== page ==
People’s Revolt

I’ve been fascinated by the spread of popular revolt throughout the Middle East. Who would have guessed that such passion and courage could be generated among what appeared to be distracted and cowed populations?

No doubt the social media have helped fuel the fire, by enabling quick, alternative communication, but I wouldn’t overestimate that contribution. After all, we’ve seen the idea of popular sovereignty spread like wildfire before: in Europe and Latin America in the late 18th and early 19th centuries, in Africa and Asia after WWII, and in Eastern Europe after the fall of the Soviet Empire.

I’ve been surprised that sub-Saharan Africa has not joined in. After all, there’s some sense of kinship between North Africa and the rest of the continent; and nowhere do you find more corrupt and out-of-touch government than in Africa. Why have we seen stirrings in Libya and Oman, but not in Zimbabwe, Congo and Uganda, to name a few places?

I wrote my friend Haron Wachira, and here is what he responded in regard to Kenya:

One explanation why Kenyans do not seem unduly greatly influenced by what is happening in North Africa is the passing of the new constitution, particularly the clauses regarding the county governments. People see in the counties the opportunity of realising self-government at a ‘home’ level. County governments will have a substantial budget, a senator, a governor (a local president) with appointed, ‘ministers’

Another reason seems to surround the potential alternative to the Kibaki regime. Kibaki is not a great president by any measure. He has protected crooks, allowed corruption to thrive and otherwise short-changed the Kenyan public that gave him the president on a mandate to rid Kenya of corruption. But look at ODM (the Raila side). There have been more of their ministers from their side of the squeaky coalition that have been implicated in corruption. Raila presided over the road construction works for two years and not a single project took off. When Kibaki gave the job to another minister, Kenya has experienced the largest road construction drive the country has ever seen.  It was under Raila that we ran out maize, and in the wake of the shortage, also reckoned with a corrupt maize import scandal of horrible magnitude….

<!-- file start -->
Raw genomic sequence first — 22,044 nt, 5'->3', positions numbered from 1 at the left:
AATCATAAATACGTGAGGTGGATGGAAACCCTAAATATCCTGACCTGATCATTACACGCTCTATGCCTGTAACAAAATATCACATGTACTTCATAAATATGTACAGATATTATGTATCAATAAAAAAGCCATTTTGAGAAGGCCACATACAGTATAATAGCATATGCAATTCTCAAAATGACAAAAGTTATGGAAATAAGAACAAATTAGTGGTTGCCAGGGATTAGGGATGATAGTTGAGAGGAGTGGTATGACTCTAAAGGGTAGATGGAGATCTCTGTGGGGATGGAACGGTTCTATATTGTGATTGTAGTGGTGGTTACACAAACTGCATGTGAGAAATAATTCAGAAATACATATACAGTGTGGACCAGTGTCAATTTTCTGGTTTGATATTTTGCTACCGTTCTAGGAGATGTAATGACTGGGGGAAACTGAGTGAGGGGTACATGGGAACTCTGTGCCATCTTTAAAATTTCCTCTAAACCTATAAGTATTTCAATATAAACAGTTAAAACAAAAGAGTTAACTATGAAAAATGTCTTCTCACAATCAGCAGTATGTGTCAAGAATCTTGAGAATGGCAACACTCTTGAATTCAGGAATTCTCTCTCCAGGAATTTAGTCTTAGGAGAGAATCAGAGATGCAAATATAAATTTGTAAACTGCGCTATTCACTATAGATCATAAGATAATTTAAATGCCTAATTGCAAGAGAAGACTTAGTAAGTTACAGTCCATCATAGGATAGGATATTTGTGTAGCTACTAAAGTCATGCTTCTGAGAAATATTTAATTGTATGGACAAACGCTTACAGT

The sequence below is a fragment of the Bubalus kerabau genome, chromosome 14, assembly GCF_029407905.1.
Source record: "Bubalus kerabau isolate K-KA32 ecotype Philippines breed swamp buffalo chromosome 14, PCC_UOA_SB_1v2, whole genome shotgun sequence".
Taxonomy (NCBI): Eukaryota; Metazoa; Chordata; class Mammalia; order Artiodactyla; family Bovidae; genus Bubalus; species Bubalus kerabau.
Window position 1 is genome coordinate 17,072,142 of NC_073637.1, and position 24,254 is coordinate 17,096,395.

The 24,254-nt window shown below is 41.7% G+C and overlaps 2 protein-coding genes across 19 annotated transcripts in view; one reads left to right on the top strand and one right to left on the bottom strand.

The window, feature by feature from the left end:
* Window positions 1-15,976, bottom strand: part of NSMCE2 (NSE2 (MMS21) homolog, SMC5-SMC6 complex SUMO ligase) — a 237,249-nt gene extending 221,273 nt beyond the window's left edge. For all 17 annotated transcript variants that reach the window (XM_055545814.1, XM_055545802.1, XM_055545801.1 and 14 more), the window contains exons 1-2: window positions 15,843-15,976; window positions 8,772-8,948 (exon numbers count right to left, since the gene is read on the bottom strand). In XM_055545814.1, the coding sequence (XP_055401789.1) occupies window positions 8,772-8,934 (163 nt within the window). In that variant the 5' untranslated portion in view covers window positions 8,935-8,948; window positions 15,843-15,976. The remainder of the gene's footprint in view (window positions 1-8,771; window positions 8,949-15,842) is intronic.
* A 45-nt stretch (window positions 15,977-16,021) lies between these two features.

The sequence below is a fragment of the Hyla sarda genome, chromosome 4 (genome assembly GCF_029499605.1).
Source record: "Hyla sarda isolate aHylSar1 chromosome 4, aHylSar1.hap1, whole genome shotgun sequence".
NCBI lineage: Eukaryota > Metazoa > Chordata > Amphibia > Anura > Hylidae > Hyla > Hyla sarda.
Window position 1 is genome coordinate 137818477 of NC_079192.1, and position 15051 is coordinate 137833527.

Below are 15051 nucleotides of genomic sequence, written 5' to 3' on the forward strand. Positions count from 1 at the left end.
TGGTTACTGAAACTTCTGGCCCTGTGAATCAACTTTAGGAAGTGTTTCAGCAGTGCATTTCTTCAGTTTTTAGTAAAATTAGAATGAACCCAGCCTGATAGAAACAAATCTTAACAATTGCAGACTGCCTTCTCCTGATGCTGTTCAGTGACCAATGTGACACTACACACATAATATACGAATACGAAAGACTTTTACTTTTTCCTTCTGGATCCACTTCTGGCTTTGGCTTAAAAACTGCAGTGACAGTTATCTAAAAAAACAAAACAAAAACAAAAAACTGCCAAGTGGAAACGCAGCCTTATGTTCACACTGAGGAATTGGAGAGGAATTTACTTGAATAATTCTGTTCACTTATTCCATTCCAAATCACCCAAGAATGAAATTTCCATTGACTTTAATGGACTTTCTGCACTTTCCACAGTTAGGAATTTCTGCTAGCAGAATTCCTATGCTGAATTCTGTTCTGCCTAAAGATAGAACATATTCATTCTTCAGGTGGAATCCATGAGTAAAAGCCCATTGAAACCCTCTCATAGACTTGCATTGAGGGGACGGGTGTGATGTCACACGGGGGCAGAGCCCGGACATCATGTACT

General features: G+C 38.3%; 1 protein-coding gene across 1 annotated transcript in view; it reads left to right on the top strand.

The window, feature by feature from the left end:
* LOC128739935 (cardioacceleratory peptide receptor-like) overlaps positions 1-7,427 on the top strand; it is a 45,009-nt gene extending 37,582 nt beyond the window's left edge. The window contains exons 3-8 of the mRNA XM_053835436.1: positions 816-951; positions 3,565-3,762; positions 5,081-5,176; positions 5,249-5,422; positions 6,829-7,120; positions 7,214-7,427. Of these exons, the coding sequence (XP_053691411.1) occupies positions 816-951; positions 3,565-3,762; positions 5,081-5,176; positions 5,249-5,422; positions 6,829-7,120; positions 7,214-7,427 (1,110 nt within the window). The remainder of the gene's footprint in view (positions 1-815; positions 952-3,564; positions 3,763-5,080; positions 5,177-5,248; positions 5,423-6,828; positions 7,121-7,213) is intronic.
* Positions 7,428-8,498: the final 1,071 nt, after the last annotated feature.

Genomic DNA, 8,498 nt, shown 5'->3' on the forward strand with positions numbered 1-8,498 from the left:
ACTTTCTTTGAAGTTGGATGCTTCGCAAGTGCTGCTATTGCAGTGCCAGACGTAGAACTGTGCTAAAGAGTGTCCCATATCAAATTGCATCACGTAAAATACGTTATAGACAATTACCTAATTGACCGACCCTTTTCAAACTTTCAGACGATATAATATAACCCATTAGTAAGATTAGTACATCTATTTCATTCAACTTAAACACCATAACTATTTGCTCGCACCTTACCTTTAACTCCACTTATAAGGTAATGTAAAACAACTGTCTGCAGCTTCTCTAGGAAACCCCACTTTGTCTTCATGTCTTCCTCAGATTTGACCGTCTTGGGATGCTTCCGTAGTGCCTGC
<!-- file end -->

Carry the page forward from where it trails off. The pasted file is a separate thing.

So, I guess, people ask themselves, Kibaki or ??? and their anger subsides….

My third thought has to do with (I observe) how corruption has been mainstreamed into every aspect of Kenyan life – in every transaction one has to do with the government at any level (water permits, taxation, traffic rules, building permits). The average matatu [minibus taxi] tout gives a bribe several times a day. Without doing it, he cannot operate his matatu. But because about every policeman demands bribes the unit price for corruption has dropped to an affordable level. With 50/- you get past the policeman with a matatu that would otherwise have required  (or may require in future) 10,000 to fix. So both policeman and matatu tout are content with the status quo. That reality is now so pervasive in the society that there isn’t much frustration with corruption. It is only the likes of (the few) Wachiras and company that are inconvenienced by government when they try to do business. The majority are happy for things to stay as they are.

So … a measure of local control, and a system that is corrupt on all sides. But as I wrote Wachira, “I think the sense of popular sovereignty is growing around the world. Though the expressions of it will vary greatly, I think the Saudis and the Chinese and the Mugabes have more reason to worry today than they did a month ago. And some of that feeling will probably continue to find its way into Kenya, which means the Kibakis and the Railas had better figure out how to make some genuine appearance of concern for the country, or they may find it bites them. I guess that’s an optimistic construction but who can believe what has been happening in the Middle East, of all places?”

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3 Responses to “People’s Revolt”

  1. Richard Nash Says:

    Another factor, for your consideration (I’m certainly no expert on this), is Islam. Certainly some of the revolt in the Middle East is due to the imams and others pointing out the lack of obedience and non-compliance to Sharia on the part of nominal Muslim rulers such as Mubarak and Qaddafi. This would anger more devout Muslims and also give them courage to rise up believing that Allah is on their side. Although Islam is present in sub-saharan Africa, it is much less of a force. This might be the “dark side” of these “freedom movements”. I well remember the “freedom movement” in Iran bringing down the Shah and ending up under the more oppressive thumb of the ayatollahs.

  2. Vernon Peterson Says:

    I have a hard time believing what is happening in the U.S.!

  3. People’s Revolt in Uganda « Timstafford's Blog Says:

    […] may recall that a few weeks ago I wrote wondering why the People’s Revolts of Egypt, Tunisia and elsewhere in North Africa and the […]

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